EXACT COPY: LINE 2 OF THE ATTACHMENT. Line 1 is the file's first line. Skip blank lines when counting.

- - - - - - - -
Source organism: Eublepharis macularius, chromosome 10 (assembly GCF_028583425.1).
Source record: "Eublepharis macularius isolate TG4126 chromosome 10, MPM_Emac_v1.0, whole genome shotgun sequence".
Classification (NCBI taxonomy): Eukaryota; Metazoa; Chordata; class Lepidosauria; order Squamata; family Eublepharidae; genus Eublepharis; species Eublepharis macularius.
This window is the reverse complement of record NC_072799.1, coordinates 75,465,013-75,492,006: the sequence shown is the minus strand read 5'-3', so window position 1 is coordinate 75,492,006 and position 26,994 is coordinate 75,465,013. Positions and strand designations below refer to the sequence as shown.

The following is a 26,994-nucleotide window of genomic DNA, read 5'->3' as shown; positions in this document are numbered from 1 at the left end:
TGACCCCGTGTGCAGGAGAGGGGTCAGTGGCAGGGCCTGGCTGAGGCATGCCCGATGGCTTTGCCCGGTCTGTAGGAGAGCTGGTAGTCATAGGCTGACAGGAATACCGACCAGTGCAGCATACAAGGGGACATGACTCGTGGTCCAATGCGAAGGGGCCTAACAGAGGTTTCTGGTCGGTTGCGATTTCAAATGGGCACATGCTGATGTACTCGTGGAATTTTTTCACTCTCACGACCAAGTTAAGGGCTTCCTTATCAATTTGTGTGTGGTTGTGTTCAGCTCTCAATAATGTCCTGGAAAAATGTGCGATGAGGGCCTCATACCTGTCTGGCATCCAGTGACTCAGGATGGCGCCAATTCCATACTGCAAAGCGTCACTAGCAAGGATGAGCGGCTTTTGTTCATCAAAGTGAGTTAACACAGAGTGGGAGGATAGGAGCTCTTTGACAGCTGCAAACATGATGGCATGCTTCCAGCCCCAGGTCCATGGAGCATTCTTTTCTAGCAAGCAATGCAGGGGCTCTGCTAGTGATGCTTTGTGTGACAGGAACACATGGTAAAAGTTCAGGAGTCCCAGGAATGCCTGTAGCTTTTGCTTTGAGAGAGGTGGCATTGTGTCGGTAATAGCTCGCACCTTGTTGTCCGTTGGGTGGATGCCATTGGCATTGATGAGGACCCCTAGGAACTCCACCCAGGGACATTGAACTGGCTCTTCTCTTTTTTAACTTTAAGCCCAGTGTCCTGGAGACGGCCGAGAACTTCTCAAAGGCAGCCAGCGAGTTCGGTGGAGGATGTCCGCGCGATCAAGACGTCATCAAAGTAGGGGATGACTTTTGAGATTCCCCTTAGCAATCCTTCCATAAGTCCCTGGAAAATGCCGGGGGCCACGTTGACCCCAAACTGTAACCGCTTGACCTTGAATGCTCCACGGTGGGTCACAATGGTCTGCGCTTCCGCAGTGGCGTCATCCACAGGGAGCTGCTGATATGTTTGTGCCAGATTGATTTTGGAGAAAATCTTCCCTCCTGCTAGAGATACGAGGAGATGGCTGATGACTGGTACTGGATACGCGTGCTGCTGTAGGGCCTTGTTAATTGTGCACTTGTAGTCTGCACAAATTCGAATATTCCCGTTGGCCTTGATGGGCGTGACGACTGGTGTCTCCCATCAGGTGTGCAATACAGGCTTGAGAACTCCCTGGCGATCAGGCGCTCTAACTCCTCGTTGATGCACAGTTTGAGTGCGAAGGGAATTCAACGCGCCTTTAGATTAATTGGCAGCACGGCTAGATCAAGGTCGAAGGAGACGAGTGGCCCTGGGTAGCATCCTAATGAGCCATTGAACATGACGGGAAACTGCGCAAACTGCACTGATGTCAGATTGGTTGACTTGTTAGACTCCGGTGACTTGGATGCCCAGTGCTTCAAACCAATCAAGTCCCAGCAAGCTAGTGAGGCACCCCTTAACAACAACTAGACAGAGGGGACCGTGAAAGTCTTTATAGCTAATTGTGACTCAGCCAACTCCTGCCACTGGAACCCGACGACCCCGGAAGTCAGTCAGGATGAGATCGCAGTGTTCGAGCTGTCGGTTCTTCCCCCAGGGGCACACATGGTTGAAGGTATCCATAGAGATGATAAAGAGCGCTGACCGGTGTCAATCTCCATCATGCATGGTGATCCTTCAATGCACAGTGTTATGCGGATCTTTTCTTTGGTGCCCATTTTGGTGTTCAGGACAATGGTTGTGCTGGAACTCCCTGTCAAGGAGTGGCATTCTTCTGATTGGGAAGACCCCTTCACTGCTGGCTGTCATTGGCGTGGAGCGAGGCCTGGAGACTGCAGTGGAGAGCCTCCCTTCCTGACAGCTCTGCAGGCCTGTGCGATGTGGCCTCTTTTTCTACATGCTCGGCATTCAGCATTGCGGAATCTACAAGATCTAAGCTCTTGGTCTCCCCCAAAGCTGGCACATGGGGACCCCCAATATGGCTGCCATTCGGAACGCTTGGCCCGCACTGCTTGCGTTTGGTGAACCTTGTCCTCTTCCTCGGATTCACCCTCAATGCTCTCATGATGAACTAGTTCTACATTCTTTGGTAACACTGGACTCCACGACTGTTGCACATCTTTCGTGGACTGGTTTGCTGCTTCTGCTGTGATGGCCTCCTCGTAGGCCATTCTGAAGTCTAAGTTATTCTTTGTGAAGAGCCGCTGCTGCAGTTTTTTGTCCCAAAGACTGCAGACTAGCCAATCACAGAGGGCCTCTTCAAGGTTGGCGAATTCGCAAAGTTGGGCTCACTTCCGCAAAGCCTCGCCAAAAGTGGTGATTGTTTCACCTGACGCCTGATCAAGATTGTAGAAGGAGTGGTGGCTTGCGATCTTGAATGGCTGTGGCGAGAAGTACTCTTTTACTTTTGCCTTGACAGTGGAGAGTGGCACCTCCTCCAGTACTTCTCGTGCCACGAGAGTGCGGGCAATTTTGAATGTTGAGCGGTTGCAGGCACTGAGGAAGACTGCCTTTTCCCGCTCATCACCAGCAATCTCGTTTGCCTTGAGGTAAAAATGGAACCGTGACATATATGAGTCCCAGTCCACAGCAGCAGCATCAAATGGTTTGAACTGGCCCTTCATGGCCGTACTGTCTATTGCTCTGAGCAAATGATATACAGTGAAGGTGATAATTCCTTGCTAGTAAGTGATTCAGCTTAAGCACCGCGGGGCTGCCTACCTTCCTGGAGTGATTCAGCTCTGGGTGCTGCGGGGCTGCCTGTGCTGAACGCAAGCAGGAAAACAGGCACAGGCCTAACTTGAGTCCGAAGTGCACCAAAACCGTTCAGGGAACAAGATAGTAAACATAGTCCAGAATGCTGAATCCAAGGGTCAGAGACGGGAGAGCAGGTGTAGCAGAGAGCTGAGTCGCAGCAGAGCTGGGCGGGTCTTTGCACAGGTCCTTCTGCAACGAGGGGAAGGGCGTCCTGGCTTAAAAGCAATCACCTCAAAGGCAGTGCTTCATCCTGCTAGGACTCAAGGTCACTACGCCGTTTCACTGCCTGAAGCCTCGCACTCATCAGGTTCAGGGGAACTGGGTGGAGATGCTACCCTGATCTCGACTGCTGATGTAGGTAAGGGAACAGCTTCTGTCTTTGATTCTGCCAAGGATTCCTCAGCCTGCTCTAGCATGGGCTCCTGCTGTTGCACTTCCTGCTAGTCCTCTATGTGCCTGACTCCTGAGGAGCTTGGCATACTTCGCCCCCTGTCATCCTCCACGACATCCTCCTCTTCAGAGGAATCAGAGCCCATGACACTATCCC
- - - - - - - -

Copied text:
Source record: "Eublepharis macularius isolate TG4126 chromosome 10, MPM_Emac_v1.0, whole genome shotgun sequence".